Letter to the Editor

Letters to the Editor

Wednesday, May 27, 2009

The 'Potomac Two-step'

is shameful

To the Editor:

Most of us recall with pride the recent precision strike against the three Somali pirates who were holding at gunpoint the caption of an American ship. It was, we are told, the Commander-in-Chief, the President, who dropped the dime on these thieving animals, allowing Navy SEALS to use deadly force to save the captain's life.

Personally, this is about the first thing he has done that I can applaud. Now, we don't need to use any enhanced interrogation techniques on these scum; they are dead ... deader'n a hammer ... to save one American! But that's OK with me or for that matter most any other red-blooded American.

Why is it then that non-lethal interrogation techniques -- techniques that are employed in the training of some of our elite troops -- techniques that have a track record of saving perhaps thousands of Americans -- techniques that might save millions of Americans in the future -- are now off the table? In fact these techniques are now so repugnant to one member of Congress (enter Ms. Pelosi) that she is now not only denying knowledge of their use, but calling the CIA liars who say that she was well-informed on their use.

This shameful display of the Potomac Two-step points out the irony that Madam Speaker (don't forget: just two heart-beats away from the presidency) is not a good liar, her status as life-long politician, not-with-standing. How long will she receive support from her colleagues? How long will it be before they wrest that gavel from her hand, and place it more appropriately?

Dr. Tom Bailey


Linton couple says thanks

to Linton-Stockton schools

To the Editor:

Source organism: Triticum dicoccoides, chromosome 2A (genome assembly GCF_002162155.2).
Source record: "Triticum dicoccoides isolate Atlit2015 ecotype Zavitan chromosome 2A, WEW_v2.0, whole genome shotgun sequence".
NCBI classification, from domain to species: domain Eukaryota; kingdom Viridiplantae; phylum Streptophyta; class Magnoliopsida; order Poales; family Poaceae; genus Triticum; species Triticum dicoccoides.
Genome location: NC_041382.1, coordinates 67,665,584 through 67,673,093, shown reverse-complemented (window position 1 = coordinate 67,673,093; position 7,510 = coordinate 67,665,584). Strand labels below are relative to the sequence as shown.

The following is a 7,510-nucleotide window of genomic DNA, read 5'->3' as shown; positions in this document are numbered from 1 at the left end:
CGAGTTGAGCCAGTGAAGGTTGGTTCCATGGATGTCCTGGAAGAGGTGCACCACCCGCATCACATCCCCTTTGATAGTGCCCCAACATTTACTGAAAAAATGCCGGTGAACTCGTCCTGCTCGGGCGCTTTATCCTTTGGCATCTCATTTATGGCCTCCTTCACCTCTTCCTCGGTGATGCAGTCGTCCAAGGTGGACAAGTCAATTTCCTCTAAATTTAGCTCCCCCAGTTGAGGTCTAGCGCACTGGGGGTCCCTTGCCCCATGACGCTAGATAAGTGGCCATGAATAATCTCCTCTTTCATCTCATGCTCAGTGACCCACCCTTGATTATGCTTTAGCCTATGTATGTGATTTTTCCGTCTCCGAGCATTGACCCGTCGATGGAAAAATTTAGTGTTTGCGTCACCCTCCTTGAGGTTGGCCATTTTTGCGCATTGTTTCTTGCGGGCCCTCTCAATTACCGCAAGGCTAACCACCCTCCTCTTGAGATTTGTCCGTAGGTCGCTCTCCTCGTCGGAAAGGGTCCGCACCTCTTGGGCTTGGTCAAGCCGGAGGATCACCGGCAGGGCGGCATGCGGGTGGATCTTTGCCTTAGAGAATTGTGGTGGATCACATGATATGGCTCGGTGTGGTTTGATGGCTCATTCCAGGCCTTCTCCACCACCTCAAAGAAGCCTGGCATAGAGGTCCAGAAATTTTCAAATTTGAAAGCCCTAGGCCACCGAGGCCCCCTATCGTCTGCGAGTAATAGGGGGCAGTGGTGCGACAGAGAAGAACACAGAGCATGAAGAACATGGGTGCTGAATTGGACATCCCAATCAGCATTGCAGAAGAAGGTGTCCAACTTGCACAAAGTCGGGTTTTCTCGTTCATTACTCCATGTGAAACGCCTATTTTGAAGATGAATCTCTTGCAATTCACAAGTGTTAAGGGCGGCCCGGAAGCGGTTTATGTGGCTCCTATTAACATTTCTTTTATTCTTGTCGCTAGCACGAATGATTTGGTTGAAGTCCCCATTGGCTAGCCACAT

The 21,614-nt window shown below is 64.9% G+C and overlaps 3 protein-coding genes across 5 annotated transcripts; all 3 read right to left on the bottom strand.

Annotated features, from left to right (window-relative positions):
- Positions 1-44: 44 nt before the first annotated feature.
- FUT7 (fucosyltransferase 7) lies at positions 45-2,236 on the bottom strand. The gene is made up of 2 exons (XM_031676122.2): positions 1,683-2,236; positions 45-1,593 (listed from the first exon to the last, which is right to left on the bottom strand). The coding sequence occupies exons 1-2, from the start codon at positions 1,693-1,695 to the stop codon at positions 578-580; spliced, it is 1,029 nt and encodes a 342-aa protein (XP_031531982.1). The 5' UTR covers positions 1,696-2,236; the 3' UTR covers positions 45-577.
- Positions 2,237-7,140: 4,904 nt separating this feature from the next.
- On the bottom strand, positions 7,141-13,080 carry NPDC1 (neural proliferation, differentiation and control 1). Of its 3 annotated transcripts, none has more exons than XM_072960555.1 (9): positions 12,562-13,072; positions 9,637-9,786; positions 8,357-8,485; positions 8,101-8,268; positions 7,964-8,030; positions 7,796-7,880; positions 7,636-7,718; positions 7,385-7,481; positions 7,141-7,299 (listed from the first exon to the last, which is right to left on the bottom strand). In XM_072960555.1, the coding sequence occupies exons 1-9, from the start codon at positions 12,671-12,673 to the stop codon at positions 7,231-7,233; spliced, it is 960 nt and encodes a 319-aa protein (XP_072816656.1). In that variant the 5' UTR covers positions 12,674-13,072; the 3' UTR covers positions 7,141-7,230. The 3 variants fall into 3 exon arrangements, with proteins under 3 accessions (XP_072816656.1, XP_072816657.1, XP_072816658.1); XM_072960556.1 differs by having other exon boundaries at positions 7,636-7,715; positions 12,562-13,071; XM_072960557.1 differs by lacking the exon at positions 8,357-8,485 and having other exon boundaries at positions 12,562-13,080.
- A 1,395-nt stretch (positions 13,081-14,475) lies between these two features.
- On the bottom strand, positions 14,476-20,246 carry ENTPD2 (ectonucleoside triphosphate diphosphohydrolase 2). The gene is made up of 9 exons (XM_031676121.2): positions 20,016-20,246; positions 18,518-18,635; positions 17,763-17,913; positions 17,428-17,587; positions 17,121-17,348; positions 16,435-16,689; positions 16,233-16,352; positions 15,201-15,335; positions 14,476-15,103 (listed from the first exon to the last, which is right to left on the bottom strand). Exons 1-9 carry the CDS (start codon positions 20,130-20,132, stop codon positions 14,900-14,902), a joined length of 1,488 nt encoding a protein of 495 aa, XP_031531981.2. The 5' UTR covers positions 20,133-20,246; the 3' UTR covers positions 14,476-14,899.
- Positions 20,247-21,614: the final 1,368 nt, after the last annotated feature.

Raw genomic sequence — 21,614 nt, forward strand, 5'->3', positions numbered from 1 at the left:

To all faculty, staff, and administrators of Linton Stockton Schools:

On May 23, 2009 the last of our two sons graduated from Linton-Stockton High School. Now that both sons have passed through the Linton School system my wife and I want to say a few things concerning the education that they have received.

The day that our oldest son entered kindergarten my wife and I knew that education would be a partnership. A partnership between us and the schools that my sons would be passing through. I knew that we had to do our part in order to ensure that our sons would receive the full benefit of the education that the Linton schools system provided. If the partnership was healthy and the communication lines were always maintained then my sons would receive the best chance for a good education. We may not have always agreed with how every teacher taught or how they ran their class, but the partnership allowed us to bring these disagreements to the teacher and the staff.

At no time did we ever feel that our opinion did not matter or was not wanted. We may not have always agreed with every policy that the Linton school system enacted, but we understood that they were sometimes forced to make changes based upon guidelines coming from a higher authority than the Linton School Board.

There are times when we felt that our sons needed to be pushed more in order to achieve more. This is really the only major complaint that we have with the Linton school systems. There should be classes or programs available for those students who wish to be challenged more than the standard classes provided. Some students want to be prepared better for the colleges that they will be attending after graduation.

When my wife and I attended the Linton school system, the classes seemed harder and the tests seemed harder. The math, science, and English areas demanded more from the students in the past than they seemed to today. We feel that the weakening of these areas do not prepare them as well for college as in the past.

All in all it has been a great partnership and with May 23, 2009 graduation day passing, our time with the Linton school system is over. We want to thank all those faculty, staff, and administrators that have been partnered with us for the past 15 years. You all do great work and do not receive the pay deserved for the important job you do. We felt that we needed to express our thanks and to let you know that our prayers are with you as you continue to teach in these somewhat trying times.

To all those that have children in the Linton school system, or anywhere for that matter, please realize it is a partnership and you must do your part in order to ensure the best possible education for your child. Attend all the parent-teacher conferences and get involved with your child's education. Do not just think that it is the schools job only. Your child needs you to be involved with what they are learning and how they are doing.

Bret and Cathy Hobbs